QI are performance measures designed to compare actual care against ideal criteria for the purposes of quality measurement, benchmarking, and identifying potential opportunities for improvement [5].

The US national system was the first in developing a structured trauma quality indicators (TQI) list and in providing several tools in order to continuously check and improve results. At present, many different TQI sets exist. However, concomitant existing significant variations in the utilization of indicators and limited evidence to support the use of specific indicators over others do not allow for an exchange in TQI within the different systems [5]. In fact, around the world, trauma systems are at different points in the organizational progression. TQI list generally adopted in a system cannot be entirely applied in a different one. Actually, no clearly defined and internationally approved TQI sets exist. However, a core set of universally applicable TQI that may be transversally adopted by all trauma systems is needed. Subcategories of indicators may then be elaborated and tailored according to dedicated system analysis.

The aim of this paper is to present a list of internationally approved core items for trauma management quality evaluation.

Material and methods

A systematic revision of the literature about QI for evaluating trauma care was conducted. Researches were done on MEDLINE, Embase, CINAHL, Cochrane Database of Systematic Reviews, Cochrane Database of Abstracts of Reviews of Effects, and Cochrane Central Register of Controlled Trials from the earliest available date through May 31, 2019. To increase the sensitivity of the search, the grey literature and select journals by hand were investigated, reference lists to identify additional studies were reviewed, and experts in the field were contacted. Moreover, websites of the major surgical and critical care societies worldwide were investigated for obtaining QI (American College of Surgeons, American Association for the Surgery of Trauma, Eastern Association for the Surgery of Trauma, Western Trauma Association, American Trauma Society, International Trauma Anesthesia, and Critical Care Society, British Trauma Society, Panamerican Trauma Society, Trauma Association of Canada, European Society for Trauma and Emergency Surgery, Australasian Trauma Society, Orthopedic Trauma Association,, the Society of Trauma Nurses). To further enlarge the research, also the main web search engines were utilized (i.e., Google, Yahoo, Bing, and Baidu) using the following search terms: trauma, quality, indicator, and injury.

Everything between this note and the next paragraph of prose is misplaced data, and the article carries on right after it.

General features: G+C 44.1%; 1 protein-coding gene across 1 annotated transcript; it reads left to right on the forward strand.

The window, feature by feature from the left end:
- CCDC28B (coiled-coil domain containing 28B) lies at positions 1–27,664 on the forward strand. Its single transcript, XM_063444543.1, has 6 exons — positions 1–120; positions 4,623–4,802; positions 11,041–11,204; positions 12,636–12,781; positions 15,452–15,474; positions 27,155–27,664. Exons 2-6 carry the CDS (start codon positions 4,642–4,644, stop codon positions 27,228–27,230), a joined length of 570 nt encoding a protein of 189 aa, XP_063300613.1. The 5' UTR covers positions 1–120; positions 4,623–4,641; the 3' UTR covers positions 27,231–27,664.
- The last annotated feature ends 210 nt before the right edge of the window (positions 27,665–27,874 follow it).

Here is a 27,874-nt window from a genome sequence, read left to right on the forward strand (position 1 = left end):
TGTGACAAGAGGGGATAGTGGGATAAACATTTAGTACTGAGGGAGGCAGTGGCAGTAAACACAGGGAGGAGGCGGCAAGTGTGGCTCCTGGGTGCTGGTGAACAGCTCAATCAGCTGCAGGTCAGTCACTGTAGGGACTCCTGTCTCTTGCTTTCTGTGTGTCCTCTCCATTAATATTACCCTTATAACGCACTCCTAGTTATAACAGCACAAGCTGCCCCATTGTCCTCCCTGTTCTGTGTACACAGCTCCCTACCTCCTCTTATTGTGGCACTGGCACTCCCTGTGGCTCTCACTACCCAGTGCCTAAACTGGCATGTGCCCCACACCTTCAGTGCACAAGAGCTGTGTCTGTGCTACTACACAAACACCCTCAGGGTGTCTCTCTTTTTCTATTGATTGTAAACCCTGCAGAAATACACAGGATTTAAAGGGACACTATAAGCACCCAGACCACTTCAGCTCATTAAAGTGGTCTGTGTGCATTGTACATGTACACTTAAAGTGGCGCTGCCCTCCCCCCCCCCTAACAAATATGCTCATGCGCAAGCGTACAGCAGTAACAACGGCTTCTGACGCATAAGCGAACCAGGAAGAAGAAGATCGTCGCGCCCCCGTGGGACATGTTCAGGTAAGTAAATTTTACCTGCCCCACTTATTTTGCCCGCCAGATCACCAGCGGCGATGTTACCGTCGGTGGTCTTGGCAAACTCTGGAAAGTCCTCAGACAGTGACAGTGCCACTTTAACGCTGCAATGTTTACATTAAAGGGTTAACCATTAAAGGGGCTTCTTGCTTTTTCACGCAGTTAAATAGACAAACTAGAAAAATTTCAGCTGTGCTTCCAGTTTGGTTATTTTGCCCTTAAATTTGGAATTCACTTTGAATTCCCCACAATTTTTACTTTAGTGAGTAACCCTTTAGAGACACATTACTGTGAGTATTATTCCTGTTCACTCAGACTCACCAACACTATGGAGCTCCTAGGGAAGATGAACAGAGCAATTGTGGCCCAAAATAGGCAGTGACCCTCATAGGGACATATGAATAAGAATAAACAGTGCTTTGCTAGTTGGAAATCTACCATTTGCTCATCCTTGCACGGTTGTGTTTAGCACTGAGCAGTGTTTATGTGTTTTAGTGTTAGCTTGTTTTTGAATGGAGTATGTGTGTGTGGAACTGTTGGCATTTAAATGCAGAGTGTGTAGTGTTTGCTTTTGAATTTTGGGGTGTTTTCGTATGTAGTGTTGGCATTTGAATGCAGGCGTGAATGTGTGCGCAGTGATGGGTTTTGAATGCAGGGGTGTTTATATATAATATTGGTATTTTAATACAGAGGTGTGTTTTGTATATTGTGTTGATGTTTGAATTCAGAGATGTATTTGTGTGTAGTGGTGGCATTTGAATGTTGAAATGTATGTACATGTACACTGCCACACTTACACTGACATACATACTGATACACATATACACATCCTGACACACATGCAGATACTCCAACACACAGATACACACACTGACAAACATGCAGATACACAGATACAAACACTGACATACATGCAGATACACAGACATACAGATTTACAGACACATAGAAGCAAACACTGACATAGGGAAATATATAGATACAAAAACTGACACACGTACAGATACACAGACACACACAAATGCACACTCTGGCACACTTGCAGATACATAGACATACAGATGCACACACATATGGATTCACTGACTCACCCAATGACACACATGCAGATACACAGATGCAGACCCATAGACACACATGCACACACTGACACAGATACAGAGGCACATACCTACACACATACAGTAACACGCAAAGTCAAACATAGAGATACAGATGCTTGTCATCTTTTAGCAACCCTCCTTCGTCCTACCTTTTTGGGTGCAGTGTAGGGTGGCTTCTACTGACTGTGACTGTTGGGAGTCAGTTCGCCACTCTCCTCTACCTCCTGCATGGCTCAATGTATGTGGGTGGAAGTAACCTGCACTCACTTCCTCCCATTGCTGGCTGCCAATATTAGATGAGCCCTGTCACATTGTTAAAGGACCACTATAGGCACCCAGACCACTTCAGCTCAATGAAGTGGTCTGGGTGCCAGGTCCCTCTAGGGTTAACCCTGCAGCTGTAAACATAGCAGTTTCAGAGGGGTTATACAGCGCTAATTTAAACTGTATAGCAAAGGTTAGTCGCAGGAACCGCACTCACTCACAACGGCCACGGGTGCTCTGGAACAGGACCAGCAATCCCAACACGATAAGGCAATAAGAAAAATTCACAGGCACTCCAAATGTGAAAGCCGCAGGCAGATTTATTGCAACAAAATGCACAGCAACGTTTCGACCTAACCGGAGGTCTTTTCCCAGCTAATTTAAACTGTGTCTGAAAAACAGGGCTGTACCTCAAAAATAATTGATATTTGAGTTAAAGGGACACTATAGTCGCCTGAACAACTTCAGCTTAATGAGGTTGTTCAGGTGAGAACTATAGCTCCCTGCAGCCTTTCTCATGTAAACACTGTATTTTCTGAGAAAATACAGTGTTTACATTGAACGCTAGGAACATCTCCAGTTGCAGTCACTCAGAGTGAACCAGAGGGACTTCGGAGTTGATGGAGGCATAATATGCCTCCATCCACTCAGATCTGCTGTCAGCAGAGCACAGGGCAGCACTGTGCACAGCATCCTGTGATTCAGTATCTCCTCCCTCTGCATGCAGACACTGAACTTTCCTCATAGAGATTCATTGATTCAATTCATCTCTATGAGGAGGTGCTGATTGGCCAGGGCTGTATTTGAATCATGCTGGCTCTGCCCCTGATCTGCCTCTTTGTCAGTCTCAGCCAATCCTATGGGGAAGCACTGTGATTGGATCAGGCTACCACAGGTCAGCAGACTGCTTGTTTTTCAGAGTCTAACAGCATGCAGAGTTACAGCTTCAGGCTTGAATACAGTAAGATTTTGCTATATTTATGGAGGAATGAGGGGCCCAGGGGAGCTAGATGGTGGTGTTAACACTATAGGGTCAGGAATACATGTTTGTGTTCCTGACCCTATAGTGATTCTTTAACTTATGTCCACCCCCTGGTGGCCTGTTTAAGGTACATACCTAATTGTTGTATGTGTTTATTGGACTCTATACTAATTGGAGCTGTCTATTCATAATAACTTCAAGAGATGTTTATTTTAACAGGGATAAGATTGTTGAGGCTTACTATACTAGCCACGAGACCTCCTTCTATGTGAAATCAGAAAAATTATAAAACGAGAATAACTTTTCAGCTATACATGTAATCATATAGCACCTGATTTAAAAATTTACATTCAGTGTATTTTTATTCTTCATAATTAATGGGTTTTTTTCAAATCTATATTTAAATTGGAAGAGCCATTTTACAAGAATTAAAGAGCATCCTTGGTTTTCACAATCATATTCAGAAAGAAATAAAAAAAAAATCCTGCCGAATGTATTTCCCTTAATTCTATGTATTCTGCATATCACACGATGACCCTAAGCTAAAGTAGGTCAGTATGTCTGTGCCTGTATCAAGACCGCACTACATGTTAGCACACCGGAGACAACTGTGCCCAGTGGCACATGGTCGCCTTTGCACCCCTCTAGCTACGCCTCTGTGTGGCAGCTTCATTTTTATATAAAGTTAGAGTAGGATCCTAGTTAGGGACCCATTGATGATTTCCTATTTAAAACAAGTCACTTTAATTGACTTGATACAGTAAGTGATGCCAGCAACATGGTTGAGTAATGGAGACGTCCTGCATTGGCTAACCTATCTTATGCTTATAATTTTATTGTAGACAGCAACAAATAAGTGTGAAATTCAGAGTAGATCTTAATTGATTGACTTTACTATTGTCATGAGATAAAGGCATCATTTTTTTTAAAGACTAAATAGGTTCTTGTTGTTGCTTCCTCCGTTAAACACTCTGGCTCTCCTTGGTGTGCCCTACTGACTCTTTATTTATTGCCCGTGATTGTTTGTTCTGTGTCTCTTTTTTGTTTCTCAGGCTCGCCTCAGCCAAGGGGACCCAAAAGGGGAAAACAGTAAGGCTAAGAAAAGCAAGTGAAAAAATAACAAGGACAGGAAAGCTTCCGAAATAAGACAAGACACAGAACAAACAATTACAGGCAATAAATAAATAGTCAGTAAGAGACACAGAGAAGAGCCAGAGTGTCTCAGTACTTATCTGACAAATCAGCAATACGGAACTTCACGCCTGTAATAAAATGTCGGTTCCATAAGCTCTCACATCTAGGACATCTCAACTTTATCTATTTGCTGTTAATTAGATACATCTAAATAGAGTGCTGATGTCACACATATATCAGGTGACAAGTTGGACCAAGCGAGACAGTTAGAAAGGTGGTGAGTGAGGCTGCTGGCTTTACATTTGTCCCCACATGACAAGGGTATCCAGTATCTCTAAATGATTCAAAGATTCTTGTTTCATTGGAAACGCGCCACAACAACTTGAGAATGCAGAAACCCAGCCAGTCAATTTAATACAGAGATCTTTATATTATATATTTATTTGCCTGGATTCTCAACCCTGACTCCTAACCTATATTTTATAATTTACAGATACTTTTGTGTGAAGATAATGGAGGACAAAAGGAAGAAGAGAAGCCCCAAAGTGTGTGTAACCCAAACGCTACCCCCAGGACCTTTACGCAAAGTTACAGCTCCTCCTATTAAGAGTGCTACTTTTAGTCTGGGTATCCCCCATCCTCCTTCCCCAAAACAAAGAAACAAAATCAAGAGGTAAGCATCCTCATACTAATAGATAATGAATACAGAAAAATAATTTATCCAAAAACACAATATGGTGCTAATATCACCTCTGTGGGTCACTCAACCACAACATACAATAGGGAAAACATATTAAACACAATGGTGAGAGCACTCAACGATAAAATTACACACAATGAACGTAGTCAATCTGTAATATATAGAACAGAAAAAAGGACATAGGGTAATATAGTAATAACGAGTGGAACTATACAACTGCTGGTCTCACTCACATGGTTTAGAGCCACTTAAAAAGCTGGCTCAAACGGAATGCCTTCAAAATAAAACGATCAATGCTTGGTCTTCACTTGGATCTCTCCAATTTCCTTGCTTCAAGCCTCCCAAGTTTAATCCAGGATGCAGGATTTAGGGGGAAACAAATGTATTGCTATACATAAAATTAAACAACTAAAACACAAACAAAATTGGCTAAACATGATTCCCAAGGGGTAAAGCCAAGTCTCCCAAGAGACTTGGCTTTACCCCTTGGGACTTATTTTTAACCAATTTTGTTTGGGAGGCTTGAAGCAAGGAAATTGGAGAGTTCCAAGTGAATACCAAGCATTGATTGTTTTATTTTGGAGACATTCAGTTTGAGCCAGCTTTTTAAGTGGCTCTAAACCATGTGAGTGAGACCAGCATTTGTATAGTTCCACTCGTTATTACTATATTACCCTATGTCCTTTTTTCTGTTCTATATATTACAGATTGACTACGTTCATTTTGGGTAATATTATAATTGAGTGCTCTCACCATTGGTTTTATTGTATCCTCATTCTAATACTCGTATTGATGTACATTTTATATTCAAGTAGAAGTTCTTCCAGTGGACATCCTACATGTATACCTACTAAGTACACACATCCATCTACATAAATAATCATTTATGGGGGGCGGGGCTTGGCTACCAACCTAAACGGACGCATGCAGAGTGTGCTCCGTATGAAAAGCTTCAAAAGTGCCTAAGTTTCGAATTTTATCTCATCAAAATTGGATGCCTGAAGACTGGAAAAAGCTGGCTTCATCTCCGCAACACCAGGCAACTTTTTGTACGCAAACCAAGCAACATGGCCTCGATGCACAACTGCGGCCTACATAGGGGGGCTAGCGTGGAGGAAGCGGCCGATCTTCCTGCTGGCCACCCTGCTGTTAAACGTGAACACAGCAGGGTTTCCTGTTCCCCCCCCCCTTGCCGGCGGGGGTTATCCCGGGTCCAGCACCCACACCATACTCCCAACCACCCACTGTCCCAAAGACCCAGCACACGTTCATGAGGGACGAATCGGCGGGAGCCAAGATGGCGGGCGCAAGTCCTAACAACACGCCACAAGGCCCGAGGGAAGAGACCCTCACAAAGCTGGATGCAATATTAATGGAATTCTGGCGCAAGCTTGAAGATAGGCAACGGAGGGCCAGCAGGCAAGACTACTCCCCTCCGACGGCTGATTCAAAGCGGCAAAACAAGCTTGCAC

All articles identifying and/or proposing 1 or more QI focusing on prehospital care, hospital care, posthospital care, or secondary injury prevention were considered.